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Journal of Oncology
Volume 2015, Article ID 698760, 11 pages
http://dx.doi.org/10.1155/2015/698760
Research Article

Fractal Dimensions of In Vitro Tumor Cell Proliferation

11st Department of Pediatrics, University of Athens, Choremeio Research Laboratory, Thivon & Levadeias, 11527 Athens, Greece
2Division of Clinical Immunology and Transfusion Medicine, Department of Laboratory Medicine, Karolinska Institute, 171 77 Stockholm, Sweden

Received 23 August 2014; Accepted 19 November 2014

Academic Editor: Vassileios Zoumpourlis

Copyright © 2015 George I. Lambrou and Apostolos Zaravinos. This is an open access article distributed under the Creative Commons Attribution License, which permits unrestricted use, distribution, and reproduction in any medium, provided the original work is properly cited.

Abstract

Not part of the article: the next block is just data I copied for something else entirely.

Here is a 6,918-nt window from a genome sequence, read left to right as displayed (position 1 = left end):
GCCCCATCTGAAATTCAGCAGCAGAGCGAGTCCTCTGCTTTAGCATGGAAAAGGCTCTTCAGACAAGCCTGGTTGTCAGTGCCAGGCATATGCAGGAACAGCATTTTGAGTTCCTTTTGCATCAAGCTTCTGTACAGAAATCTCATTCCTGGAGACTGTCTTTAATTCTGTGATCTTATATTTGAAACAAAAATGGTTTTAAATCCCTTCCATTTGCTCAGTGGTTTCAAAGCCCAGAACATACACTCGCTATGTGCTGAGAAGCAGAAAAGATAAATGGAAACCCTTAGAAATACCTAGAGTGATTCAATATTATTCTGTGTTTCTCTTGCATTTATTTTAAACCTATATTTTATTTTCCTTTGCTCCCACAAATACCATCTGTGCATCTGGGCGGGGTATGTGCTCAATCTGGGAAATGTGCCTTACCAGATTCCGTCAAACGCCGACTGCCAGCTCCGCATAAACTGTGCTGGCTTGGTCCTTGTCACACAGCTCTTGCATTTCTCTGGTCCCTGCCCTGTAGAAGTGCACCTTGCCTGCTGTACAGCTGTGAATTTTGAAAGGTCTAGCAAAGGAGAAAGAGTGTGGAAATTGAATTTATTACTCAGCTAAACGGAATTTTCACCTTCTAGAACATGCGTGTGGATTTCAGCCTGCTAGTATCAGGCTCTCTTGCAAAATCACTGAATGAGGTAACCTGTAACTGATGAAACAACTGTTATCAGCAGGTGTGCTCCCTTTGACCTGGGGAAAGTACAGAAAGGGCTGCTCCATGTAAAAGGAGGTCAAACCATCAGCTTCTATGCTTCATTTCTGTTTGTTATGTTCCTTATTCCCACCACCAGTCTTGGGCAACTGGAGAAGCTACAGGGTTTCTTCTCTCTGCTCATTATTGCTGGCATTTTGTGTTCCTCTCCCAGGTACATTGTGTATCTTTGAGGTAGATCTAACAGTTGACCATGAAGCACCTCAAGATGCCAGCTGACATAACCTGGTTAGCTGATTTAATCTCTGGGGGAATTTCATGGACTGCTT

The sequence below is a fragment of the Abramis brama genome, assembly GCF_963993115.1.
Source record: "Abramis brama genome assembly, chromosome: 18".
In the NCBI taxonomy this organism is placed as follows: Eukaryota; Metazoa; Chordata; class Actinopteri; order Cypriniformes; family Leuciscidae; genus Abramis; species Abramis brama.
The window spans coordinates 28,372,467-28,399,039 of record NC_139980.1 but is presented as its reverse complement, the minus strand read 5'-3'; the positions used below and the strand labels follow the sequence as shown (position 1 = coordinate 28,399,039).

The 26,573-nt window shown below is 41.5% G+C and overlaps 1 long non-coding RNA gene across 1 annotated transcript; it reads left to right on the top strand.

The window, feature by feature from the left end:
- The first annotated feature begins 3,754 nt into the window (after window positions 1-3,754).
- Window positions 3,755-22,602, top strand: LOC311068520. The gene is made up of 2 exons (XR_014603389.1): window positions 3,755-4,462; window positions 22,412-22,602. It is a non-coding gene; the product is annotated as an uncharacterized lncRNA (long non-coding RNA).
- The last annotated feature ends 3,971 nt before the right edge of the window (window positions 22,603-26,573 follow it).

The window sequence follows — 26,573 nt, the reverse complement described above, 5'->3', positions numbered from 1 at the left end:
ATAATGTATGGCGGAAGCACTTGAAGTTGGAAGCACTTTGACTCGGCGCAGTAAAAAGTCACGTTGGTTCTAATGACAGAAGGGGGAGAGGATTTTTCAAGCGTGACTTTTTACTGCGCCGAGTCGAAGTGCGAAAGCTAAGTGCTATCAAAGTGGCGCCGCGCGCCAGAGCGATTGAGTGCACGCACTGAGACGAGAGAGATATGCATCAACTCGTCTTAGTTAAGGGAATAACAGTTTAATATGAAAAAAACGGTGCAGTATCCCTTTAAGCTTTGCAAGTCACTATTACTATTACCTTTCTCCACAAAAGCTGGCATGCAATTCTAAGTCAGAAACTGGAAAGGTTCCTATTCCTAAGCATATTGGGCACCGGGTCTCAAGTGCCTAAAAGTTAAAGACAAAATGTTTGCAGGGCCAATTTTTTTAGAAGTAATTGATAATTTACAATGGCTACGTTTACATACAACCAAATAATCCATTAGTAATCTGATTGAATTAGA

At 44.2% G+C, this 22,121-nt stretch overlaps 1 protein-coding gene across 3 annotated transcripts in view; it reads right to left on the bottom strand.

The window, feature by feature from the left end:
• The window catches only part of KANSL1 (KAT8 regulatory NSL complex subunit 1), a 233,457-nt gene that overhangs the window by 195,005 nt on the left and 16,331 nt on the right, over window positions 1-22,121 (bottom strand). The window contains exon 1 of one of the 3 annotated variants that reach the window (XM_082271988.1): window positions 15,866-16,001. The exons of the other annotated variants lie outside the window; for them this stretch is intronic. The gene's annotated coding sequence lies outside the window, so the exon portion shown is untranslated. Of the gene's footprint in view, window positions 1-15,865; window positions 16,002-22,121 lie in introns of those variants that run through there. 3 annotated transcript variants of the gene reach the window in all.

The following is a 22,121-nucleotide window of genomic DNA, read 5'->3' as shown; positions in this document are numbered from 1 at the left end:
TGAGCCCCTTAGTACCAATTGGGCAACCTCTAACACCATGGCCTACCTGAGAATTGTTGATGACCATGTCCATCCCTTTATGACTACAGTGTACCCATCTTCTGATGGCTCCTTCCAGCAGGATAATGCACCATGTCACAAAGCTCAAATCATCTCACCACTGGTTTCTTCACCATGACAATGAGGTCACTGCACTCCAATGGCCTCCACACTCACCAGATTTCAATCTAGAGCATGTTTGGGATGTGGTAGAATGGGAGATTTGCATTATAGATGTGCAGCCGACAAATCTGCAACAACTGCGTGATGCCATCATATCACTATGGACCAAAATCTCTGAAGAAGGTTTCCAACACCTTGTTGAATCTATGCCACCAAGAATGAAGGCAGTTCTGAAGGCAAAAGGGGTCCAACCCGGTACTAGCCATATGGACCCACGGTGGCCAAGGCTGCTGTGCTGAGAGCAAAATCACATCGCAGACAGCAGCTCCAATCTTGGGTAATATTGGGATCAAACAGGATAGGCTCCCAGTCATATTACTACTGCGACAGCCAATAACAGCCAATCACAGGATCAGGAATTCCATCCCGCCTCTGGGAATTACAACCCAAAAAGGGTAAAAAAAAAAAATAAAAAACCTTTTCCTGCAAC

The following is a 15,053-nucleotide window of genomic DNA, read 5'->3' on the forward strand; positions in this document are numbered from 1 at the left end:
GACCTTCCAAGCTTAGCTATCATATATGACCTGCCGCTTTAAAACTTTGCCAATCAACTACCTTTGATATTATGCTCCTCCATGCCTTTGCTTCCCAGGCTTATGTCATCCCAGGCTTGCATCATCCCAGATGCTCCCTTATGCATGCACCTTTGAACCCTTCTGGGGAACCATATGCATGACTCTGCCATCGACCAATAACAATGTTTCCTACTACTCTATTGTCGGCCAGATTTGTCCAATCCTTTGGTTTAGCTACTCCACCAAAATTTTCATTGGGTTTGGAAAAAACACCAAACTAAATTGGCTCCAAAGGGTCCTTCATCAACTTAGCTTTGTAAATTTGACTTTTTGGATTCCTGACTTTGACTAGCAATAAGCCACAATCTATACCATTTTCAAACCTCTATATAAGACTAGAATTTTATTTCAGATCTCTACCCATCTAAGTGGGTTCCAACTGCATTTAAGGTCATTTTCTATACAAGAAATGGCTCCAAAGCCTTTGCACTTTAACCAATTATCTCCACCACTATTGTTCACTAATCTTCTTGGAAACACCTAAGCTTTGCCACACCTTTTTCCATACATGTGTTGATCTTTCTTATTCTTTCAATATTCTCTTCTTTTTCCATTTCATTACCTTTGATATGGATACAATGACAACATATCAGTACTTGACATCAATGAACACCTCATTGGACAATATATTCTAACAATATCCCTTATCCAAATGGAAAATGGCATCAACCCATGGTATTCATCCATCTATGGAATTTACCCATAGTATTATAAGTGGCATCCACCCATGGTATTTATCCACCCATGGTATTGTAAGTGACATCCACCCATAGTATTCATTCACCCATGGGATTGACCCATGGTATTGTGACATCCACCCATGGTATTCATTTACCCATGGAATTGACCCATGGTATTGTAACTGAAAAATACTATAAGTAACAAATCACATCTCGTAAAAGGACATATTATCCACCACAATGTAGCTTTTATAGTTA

Biological systems are characterized by their potential for dynamic adaptation. One of the challenges for systems biology approaches is their contribution towards the understanding of the dynamics of a growing cell population. Conceptualizing these dynamics in tumor models could help us understand the steps leading to the initiation of the disease and its progression. In vitro models are useful in answering this question by providing information over the spatiotemporal nature of such dynamics. In the present work, we used physical quantities such as growth rate, velocity, and acceleration for the cellular proliferation and identified the fractal structures in tumor cell proliferation dynamics. We provide evidence that the rate of cellular proliferation is of nonlinear nature and exhibits oscillatory behavior. We also calculated the fractal dimensions of our cellular system. Our results show that the temporal transitions from one state to the other also follow nonlinear dynamics. Furthermore, we calculated self-similarity in cellular proliferation, providing the basis for further investigation in this topic. Such systems biology approaches are very useful in understanding the nature of cellular proliferation and growth. From a clinical point of view, our results may be applicable not only to primary tumors but also to tumor metastases.